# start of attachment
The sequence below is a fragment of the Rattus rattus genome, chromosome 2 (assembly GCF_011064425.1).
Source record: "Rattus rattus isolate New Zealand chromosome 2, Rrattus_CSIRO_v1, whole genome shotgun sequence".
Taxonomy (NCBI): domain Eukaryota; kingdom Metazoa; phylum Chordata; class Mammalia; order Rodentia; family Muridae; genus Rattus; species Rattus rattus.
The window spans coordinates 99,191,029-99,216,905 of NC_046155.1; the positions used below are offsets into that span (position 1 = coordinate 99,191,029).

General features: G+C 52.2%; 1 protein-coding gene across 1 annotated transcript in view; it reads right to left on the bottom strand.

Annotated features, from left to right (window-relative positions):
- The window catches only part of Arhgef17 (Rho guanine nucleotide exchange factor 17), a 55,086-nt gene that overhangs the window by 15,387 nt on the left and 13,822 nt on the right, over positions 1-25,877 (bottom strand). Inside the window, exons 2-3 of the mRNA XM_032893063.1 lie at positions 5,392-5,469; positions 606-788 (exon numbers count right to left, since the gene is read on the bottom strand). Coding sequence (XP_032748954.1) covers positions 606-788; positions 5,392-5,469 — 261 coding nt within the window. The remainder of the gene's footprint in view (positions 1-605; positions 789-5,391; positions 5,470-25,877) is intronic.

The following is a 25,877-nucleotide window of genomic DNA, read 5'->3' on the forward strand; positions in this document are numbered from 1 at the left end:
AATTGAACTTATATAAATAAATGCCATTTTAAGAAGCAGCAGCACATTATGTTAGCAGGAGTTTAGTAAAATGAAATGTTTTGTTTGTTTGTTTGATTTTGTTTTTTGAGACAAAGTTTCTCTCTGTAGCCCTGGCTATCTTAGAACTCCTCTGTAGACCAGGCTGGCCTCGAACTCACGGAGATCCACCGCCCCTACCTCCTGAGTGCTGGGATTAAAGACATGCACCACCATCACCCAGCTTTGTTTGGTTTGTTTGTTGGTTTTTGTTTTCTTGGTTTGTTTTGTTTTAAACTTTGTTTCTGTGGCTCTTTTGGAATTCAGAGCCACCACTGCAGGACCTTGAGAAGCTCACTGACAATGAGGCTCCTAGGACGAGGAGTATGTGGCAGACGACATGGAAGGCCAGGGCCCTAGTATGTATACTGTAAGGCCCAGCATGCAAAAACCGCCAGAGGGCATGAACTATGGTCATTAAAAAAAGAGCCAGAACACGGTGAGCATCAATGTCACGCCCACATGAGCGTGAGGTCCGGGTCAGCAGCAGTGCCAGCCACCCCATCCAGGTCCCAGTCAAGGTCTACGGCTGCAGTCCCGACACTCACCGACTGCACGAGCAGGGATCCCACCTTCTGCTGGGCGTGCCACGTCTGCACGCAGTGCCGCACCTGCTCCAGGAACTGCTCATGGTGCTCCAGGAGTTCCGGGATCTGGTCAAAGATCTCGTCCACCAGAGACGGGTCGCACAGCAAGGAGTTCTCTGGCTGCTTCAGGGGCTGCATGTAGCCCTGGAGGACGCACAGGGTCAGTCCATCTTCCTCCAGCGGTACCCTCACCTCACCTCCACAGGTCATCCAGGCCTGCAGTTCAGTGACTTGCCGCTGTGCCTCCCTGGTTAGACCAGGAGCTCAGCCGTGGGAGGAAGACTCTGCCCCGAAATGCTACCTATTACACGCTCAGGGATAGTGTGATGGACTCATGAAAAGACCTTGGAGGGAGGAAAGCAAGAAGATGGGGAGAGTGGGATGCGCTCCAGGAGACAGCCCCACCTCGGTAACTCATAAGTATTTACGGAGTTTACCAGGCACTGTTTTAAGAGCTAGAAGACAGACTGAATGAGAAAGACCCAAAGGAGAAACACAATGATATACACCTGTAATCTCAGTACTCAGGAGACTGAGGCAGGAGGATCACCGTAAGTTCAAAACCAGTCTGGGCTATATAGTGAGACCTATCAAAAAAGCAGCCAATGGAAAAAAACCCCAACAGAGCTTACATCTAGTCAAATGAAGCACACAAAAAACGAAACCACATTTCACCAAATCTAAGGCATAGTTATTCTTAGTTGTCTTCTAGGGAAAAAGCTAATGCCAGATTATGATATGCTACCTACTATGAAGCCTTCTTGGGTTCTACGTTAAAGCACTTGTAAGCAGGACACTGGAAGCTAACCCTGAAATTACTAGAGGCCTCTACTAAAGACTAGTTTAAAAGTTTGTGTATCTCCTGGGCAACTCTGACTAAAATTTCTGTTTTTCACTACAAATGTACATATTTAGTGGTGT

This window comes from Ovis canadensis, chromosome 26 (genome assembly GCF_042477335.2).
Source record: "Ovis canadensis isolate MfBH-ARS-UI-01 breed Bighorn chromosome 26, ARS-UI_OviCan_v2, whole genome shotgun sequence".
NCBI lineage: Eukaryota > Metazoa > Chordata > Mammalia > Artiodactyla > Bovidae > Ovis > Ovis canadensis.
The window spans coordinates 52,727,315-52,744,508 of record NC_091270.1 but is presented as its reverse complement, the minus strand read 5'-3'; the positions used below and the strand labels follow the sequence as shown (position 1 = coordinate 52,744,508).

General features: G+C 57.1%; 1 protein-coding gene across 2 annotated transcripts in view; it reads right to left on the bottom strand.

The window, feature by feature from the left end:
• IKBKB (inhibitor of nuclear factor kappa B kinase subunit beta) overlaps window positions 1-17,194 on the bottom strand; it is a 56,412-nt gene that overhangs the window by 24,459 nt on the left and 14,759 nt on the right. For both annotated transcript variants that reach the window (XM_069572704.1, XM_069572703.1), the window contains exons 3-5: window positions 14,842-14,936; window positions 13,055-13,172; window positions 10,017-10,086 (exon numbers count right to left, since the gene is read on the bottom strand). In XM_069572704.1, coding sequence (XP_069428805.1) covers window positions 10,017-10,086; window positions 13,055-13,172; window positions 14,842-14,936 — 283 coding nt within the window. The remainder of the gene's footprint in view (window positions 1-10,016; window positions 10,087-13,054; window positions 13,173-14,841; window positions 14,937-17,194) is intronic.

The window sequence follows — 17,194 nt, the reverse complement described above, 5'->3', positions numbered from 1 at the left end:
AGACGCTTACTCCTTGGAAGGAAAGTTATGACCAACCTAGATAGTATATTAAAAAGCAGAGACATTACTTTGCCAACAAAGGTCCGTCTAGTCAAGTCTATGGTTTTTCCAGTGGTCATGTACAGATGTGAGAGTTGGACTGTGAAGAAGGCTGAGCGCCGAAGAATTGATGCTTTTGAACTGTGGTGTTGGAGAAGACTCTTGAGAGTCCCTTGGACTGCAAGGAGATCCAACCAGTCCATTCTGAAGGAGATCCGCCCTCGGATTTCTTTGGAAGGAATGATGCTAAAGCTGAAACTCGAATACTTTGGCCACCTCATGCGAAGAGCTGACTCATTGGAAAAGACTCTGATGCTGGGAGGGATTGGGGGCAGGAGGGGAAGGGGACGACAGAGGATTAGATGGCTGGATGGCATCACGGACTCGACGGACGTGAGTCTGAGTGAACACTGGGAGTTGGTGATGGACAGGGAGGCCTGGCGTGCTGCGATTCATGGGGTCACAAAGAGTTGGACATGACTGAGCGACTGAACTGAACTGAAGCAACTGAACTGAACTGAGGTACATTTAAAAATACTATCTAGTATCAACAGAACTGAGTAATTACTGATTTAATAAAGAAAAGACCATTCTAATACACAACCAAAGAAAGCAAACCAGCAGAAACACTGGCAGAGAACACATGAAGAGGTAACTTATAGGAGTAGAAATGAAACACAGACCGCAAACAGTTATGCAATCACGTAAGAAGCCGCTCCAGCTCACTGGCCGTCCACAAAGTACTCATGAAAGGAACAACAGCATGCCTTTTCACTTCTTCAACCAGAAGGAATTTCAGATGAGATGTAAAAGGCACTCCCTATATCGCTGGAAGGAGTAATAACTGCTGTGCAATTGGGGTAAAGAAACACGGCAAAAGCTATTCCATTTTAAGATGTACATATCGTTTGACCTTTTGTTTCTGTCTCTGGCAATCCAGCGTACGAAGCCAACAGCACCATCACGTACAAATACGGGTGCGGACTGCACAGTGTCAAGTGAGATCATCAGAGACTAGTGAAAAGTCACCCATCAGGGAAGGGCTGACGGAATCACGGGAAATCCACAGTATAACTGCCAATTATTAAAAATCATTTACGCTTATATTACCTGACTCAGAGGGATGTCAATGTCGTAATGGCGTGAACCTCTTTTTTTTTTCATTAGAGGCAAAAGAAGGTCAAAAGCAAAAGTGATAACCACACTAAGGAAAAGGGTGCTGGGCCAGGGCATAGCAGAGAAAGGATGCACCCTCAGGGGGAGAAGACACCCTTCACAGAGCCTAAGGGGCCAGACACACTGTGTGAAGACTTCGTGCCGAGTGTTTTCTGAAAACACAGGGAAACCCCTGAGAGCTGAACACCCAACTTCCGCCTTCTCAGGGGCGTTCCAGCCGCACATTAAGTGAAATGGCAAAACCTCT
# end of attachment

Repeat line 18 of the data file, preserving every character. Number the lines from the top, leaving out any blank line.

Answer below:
AGACGCTTACTCCTTGGAAGGAAAGTTATGACCAACCTAGATAGTATATTAAAAAGCAGAGACATTACTTTGCCAACAAAGGTCCGTCTAGTCAAGTCTATGGTTTTTCCAGTGGTCATGTACAGATGTGAGAGTTGGACTGTGAAGAAGGCTGAGCGCCGAAGAATTGATGCTTTTGAACTGTGGTGTTGGAGAAGACTCTTGAGAGTCCCTTGGACTGCAAGGAGATCCAACCAGTCCATTCTGAAGGAGATCCGCCCTCGGATTTCTTTGGAAGGAATGATGCTAAAGCTGAAACTCGAATACTTTGGCCACCTCATGCGAAGAGCTGACTCATTGGAAAAGACTCTGATGCTGGGAGGGATTGGGGGCAGGAGGGGAAGGGGACGACAGAGGATTAGATGGCTGGATGGCATCACGGACTCGACGGACGTGAGTCTGAGTGAACACTGGGAGTTGGTGATGGACAGGGAGGCCTGGCGTGCTGCGATTCATGGGGTCACAAAGAGTTGGACATGACTGAGCGACTGAACTGAACTGAAGCAACTGAACTGAACTGAGGTACATTTAAAAATACTATCTAGTATCAACAGAACTGAGTAATTACTGATTTAATAAAGAAAAGACCATTCTAATACACAACCAAAGAAAGCAAACCAGCAGAAACACTGGCAGAGAACACATGAAGAGGTAACTTATAGGAGTAGAAATGAAACACAGACCGCAAACAGTTATGCAATCACGTAAGAAGCCGCTCCAGCTCACTGGCCGTCCACAAAGTACTCATGAAAGGAACAACAGCATGCCTTTTCACTTCTTCAACCAGAAGGAATTTCAGATGAGATGTAAAAGGCACTCCCTATATCGCTGGAAGGAGTAATAACTGCTGTGCAATTGGGGTAAAGAAACACGGCAAAAGCTATTCCATTTTAAGATGTACATATCGTTTGACCTTTTGTTTCTGTCTCTGGCAATCCAGCGTACGAAGCCAACAGCACCATCACGTACAAATACGGGTGCGGACTGCACAGTGTCAAGTGAGATCATCAGAGACTAGTGAAAAGTCACCCATCAGGGAAGGGCTGACGGAATCACGGGAAATCCACAGTATAACTGCCAATTATTAAAAATCATTTACGCTTATATTACCTGACTCAGAGGGATGTCAATGTCGTAATGGCGTGAACCTCTTTTTTTTTTCATTAGAGGCAAAAGAAGGTCAAAAGCAAAAGTGATAACCACACTAAGGAAAAGGGTGCTGGGCCAGGGCATAGCAGAGAAAGGATGCACCCTCAGGGGGAGAAGACACCCTTCACAGAGCCTAAGGGGCCAGACACACTGTGTGAAGACTTCGTGCCGAGTGTTTTCTGAAAACACAGGGAAACCCCTGAGAGCTGAACACCCAACTTCCGCCTTCTCAGGGGCGTTCCAGCCGCACATTAAGTGAAATGGCAAAACCTCT